Depression is many things: a normal reaction to situations of loss and injury that subsides on its own; the main component—but in different guises—of several mood disorders, including major depressive disorder and dysthymic disorder (chronic low-grade depression); and one of the two major mood shifts away from normal in bipolar disorder. It also occurs as Seasonal Affective Disorder, Post-Partum Depression, and in tandem with other disorders. Therefore, discussing facts and statistics about depression needs to be done with care in order not to overstate or understate the actualities.
In July of 2011, a report generated by data from the World Health Organization (WHO) World Mental Health (WMH) Survey Initiative found that 121 million people around the world were being affected by depression, which is held to be responsible for 850,000 each year. The prevalence of depression was found to be 15 percent of populations in countries with high incomes and 11 percent for countries with low to middle income experiencing depression over the course of a lifetime. Overall 5.5 percent of the population of the world was depressed in the past year. The countries with the highest rate of Major Depressive Episodes (MDE) in the past year were the U.S., France, India, and the Netherlands. China had the lowest incidence in that time period.
Let’s now focus our discussion on the U.S. and divide our discussion into a look at adults on the one hand and adolescents and children on the other hand. Facts come from the National Institutes of Mental Health website.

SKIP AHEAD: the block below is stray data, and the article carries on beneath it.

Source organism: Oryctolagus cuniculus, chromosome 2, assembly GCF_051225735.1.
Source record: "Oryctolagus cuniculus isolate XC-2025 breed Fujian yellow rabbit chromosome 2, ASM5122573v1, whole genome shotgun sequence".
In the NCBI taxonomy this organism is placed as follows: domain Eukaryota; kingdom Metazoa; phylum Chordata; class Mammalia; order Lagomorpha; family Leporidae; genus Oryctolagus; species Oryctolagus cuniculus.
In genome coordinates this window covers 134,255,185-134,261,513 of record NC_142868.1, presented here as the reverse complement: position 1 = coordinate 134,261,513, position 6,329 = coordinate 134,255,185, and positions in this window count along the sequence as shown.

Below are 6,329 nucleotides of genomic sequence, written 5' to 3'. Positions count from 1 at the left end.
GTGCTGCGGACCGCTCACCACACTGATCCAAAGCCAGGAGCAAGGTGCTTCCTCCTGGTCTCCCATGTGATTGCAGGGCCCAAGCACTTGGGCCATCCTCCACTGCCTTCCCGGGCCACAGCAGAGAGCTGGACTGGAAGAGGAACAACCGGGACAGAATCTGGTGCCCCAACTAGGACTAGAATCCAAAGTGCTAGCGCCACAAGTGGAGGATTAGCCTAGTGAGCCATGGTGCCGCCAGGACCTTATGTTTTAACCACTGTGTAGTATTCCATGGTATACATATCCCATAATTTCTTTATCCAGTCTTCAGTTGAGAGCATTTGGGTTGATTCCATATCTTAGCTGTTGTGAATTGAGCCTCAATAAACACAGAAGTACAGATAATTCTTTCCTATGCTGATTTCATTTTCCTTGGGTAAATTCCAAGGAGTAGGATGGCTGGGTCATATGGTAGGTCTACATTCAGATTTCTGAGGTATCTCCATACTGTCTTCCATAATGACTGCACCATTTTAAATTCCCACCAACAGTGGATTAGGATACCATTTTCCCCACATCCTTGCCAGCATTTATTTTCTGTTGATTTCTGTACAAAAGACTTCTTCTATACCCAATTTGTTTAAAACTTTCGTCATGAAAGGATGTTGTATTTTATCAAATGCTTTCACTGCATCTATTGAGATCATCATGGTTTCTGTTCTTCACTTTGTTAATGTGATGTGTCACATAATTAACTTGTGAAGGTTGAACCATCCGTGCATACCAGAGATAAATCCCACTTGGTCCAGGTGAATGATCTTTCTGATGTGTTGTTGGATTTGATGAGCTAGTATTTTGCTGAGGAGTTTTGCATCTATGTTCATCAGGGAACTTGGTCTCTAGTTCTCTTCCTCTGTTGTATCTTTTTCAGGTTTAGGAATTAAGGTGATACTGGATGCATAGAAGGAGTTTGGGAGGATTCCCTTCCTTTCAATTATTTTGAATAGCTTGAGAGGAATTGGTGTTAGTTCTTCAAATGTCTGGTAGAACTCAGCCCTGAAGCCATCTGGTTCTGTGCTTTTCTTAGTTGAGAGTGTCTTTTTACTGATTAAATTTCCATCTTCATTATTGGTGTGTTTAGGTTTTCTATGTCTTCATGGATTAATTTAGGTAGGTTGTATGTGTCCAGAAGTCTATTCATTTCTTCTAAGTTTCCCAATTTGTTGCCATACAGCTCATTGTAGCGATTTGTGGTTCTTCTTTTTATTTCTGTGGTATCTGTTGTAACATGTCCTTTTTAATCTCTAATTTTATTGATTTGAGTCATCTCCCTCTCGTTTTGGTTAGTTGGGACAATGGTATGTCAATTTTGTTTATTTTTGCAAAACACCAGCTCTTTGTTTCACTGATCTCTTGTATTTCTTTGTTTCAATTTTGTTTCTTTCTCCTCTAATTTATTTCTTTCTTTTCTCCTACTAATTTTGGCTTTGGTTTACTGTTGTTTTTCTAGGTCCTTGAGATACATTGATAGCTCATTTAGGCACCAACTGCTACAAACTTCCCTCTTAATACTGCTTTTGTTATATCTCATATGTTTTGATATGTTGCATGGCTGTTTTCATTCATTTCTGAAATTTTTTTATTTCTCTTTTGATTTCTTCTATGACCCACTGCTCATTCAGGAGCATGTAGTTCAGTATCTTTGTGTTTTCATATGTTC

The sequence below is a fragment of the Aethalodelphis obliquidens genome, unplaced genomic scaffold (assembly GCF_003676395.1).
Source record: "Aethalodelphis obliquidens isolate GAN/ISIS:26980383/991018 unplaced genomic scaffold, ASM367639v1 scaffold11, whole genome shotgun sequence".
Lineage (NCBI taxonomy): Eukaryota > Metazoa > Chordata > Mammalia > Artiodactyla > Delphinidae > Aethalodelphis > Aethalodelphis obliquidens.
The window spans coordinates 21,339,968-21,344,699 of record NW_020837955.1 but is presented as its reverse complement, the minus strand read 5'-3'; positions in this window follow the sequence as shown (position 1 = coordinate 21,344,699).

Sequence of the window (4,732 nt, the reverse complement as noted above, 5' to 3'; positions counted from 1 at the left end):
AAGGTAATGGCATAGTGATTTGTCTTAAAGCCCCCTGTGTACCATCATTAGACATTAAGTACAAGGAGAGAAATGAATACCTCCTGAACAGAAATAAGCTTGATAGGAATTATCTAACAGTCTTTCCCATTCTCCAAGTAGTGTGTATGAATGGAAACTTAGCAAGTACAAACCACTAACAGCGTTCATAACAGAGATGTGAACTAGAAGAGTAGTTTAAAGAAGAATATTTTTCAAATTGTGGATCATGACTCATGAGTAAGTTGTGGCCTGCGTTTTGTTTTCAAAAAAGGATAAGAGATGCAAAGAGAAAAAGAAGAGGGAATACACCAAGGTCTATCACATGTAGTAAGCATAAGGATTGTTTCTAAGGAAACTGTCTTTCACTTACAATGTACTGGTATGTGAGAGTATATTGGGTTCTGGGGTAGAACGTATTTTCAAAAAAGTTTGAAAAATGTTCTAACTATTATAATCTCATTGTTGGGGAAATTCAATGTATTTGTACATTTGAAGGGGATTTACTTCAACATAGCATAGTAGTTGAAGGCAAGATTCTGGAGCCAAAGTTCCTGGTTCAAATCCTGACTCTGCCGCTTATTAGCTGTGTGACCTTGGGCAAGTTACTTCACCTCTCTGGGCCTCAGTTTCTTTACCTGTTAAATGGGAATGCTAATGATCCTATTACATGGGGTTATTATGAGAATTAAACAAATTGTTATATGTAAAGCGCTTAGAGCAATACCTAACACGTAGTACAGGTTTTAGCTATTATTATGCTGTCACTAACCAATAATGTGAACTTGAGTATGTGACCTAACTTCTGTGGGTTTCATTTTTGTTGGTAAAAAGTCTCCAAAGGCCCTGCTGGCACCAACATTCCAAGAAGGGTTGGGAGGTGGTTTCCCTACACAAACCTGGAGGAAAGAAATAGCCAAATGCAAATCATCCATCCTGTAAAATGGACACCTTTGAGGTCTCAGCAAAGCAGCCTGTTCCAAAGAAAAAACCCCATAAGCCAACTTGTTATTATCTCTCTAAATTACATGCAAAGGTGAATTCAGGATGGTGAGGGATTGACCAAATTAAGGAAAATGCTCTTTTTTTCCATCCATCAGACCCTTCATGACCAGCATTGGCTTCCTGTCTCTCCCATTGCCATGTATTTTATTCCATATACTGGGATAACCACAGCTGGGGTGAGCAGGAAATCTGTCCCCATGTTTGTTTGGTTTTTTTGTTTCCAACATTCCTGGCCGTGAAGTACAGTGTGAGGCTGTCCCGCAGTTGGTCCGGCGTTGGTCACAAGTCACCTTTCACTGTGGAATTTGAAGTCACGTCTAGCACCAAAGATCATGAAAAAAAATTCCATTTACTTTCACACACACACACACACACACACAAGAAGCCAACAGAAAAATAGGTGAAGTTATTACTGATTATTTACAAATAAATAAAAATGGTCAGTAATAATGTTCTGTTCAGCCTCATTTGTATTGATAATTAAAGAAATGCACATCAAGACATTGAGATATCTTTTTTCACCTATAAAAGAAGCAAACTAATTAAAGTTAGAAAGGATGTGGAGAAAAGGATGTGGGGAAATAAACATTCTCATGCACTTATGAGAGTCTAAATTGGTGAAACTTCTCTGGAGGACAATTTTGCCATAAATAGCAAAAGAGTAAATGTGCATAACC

Adult Depression Facts
Major Depressive Disorder
- In the years 2004 to 2008, between 6.4 and 7.9 percent of the adult population of the U.S. suffered from major depression.
- In each year, 2005 to 2008, women suffered at a higher rate than men did. While men’s prevalence of depression ranged from 4.6 (in 2008) to 5.3 (in 2006 and 2007), women’s prevalence ranged from 8.1 (in 2008) to 9.5 (in 2007).
- Over the course of a lifetime, women are 70 percent more likely than men to experience depression.
- Black without Hispanic background are 40 percent less likely than whites without Hispanic background to experience depression during their lives.
- In a 12-month period, adults aged 18 to 29 are 200 percent more likely to experience depression than those who are older than 60. Adults aged 30 to 44 are 80 percent more likely to experience depression than those who are older than 60.
- Just over half (51.7 percent) of those with the disorder are receiving treatment.
- The average age of onset for major depressive disorder is 32.
- Overall, 2.6 percent of the adult U.S. population has bipolar disorder.
- The average age of onset of bipolar disorder is 25.
- The lifetime prevalence of bipolar disorder is highest for 18 to 29 year olds (5.9 percent) and lowest for those over 60 (1 percent)
- Just under half (48.8 percent) of those with the disorder are receiving treatment.
- Approximately 1.5 percent of the adult U.S. population has dysthymic disorder.
- The average age of onset of dysthymic disorder is 31.
- The lifetime prevalence of dysthymic disorder is highest for 45 to 59 year olds (3.7 percent). It is lowest for those over 60 (1.3 percent).
- Over 61 percent of those with the disorder are receiving treatment.
Depression Facts for Adolescents and Children
Major Depressive Disorder
- In each year 2004 to 2008, between 7.9 and 9.0 percent of the US population of 12 to 17 year olds suffered from major depression.
- Girls are nearly three times more likely to experience depression than boys are (12.4 percent compared to 4.3 percent).
- While 3.9 percent of 12 year olds are depressed, 11.6 percent of 16 year olds are depressed, and 10.6 percent of 17 year olds are depressed.
- Bipolar disorder is rare among children, making facts and statistics about it scarce and not definitively reliable.
Teen depression statistics are not kept separately for Major Depressive Disorder and Dysthymic disorder in the report on the NIMH site.